Jojo Rabbit has gained critical acclaim for its way of interpreting World War II through the point of view of children.
Jojo, played by Roman Griffin Davis, is a 10-year-old boy who is growing up in Nazi Germany and is being conditioned at a young age to be a Nazi and fight in the war by an imaginary version of Adolf Hitler, played by the director himself Taika Waititi.
His mother, played by Scarlett Johansson, wants him to remember that he is a good kid. When Jojo finds out that his mother is hiding a Jewish girl named Elsa, played by Thomasin McKenzie, in the walls, it changes his entire worldview.
Sometimes in films there are unwritten rules about what can and can’t be funny, or talked about but “Jojo Rabbit” breaks those barriers.
This film is a satire but it makes you feel angry, makes you want to cry and laugh. There were many moments that angered me and made me want to cry because of how real some of the scenes felt. It has funny moments, thanks in part to the children cast, they captured an innocent and naïve way where we understand it wasn’t their fault. Some of the things the children and Nazis believed to be true about Jewish people were completely absurd, which upholds the films message that war is absurd.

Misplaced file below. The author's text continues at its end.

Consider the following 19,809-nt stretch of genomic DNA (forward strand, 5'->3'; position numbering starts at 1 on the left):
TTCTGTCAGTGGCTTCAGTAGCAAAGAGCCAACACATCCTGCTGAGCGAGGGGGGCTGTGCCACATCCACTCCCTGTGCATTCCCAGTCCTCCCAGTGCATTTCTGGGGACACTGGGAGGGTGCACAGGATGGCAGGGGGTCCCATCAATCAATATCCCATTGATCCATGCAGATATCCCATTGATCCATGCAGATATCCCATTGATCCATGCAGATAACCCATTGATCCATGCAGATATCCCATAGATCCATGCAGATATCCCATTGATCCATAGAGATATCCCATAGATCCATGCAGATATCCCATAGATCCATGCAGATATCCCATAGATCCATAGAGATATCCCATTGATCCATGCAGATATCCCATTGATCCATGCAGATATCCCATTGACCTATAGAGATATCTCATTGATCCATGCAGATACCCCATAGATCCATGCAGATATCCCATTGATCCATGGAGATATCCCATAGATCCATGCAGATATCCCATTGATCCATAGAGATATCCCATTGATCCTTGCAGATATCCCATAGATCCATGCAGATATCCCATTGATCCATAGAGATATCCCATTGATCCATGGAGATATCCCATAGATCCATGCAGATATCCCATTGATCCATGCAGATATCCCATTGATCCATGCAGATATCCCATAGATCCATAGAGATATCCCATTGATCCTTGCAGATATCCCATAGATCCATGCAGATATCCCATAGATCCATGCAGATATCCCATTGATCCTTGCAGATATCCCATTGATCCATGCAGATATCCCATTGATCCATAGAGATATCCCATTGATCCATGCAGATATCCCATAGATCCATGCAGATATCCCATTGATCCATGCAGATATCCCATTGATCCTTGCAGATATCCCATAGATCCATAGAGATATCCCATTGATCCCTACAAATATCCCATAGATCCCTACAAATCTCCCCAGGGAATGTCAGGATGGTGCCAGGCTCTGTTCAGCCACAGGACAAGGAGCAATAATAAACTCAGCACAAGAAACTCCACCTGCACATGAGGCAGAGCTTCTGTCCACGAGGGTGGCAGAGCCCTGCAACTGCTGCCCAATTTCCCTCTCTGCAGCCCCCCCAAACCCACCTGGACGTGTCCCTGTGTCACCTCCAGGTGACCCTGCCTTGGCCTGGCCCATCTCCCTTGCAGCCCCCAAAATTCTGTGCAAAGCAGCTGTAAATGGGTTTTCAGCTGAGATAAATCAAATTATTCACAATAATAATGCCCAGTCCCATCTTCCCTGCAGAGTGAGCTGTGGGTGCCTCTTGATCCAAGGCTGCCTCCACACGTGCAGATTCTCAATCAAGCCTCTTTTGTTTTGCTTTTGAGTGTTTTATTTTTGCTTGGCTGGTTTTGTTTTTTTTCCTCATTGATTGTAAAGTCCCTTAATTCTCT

Jojo made this imaginary friend out of not having his father around. Waititi’s portrayal of Hitler starts off as a concerned and helpful role for Jojo, but as the film progresses his character shows his true self to Jojo as he realizes the truth of everything. It’s still hard to understand how Waititi made his character work alongside a child.
This is a well made film, but it is not for the faint of heart. There are triggering moments, such as the fanaticism of Nazi’s in the opening scene. Words that are uncomfortable to hear are naturally said in this film and makes the audience feel unsettled.
I would recommend watching this film with an open mind, as this film is a roller coaster of emotions. You will learn, however, that no matter how bad a film may look it could change your mind by the end.